IMF’s New Climate Tool Allows Rwanda to Access $310 Million
- Funds will bolster Rwanda’s defenses against climate change
- Rwanda also agrees to 36-month policy coordination instrument
The International Monetary Fund agreed to lend Rwanda about $310 million under a new tool intended to help nations bolster their defenses against climate change.
Rwanda becomes the second nation to get a deal for access to the IMF’s new Resilience and Sustainability Trust, according to mission leader Haimanot Teferra.
The staff-level deal, which still needs to be approved by the crisis lender’s board, also agreed on reforms under a 36-month so-called Policy Coordination Instrument to support the authorities in their efforts to build on progress in macroeconomic, fiscal and financial reforms started in 2019, the IMF said in an emailed statement.
The pact will help the nation lower its cost of financing projects to mitigate climate change. Rwanda estimates it will cost $11 billion through 2030 to attract new investments to fight hotter weather, changing rainfall patterns and flooding. The World Bank’s Country Climate and Development Report on Sept. 29 recommended that the nation diversify its financing sources, reallocate state spending and lure private investors for green projects.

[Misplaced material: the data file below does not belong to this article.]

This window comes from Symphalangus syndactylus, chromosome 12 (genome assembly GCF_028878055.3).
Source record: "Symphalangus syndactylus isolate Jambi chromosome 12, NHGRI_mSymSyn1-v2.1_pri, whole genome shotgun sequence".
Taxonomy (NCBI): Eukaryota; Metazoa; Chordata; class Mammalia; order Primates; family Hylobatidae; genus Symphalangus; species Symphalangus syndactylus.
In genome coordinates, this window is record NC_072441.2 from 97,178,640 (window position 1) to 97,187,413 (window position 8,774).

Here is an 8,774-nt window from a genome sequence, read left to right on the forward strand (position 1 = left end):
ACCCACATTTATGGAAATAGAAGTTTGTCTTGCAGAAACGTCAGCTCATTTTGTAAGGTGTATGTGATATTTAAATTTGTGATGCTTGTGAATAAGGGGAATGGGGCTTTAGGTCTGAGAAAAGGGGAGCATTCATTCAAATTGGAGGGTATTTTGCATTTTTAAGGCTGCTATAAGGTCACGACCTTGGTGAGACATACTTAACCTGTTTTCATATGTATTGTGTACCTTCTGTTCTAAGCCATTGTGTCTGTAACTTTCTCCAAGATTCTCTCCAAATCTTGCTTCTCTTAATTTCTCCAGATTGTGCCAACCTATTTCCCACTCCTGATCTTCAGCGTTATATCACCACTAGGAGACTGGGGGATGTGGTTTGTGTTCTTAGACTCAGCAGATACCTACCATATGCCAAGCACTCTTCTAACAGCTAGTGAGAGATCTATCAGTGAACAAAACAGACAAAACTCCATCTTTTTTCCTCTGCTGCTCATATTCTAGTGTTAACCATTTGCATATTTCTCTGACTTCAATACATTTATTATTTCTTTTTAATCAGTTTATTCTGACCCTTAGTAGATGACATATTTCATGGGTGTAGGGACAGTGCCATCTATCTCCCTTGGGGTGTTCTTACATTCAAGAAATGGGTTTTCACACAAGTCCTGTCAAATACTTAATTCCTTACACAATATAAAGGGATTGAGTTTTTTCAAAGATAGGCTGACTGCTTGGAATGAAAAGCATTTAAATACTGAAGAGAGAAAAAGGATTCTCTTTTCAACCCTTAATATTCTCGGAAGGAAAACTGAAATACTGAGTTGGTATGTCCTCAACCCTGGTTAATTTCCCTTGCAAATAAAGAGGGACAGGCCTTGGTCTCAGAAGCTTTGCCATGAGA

The funds will “trigger private sector and other development partners” to raise the required amount, Finance Minister Uzziel Ndagijimana said at a briefing in Kigali, Rwanda’s capital. Of the $11 billion that’s needed, about $7 billion is likely to be raised through the private sector, development partners and so-called green bonds, he said.
Meanwhile, the nation’s central bank said it’s looking at ways to make it easier to raise climate-related funds.
“What we are now working on is to see as a central bank what policy measures we need to take, what regulatory measures we need to put in place to support these bigger government efforts,” National Bank of Rwanda Governor John Rwangombwa said in an interview on Wednesday.
The IMF and Barbados agreed to $183 million of loans under the new facility — the first nation to reach such a deal — to help the hurricane-battered Caribbean-island nation mitigate climate change.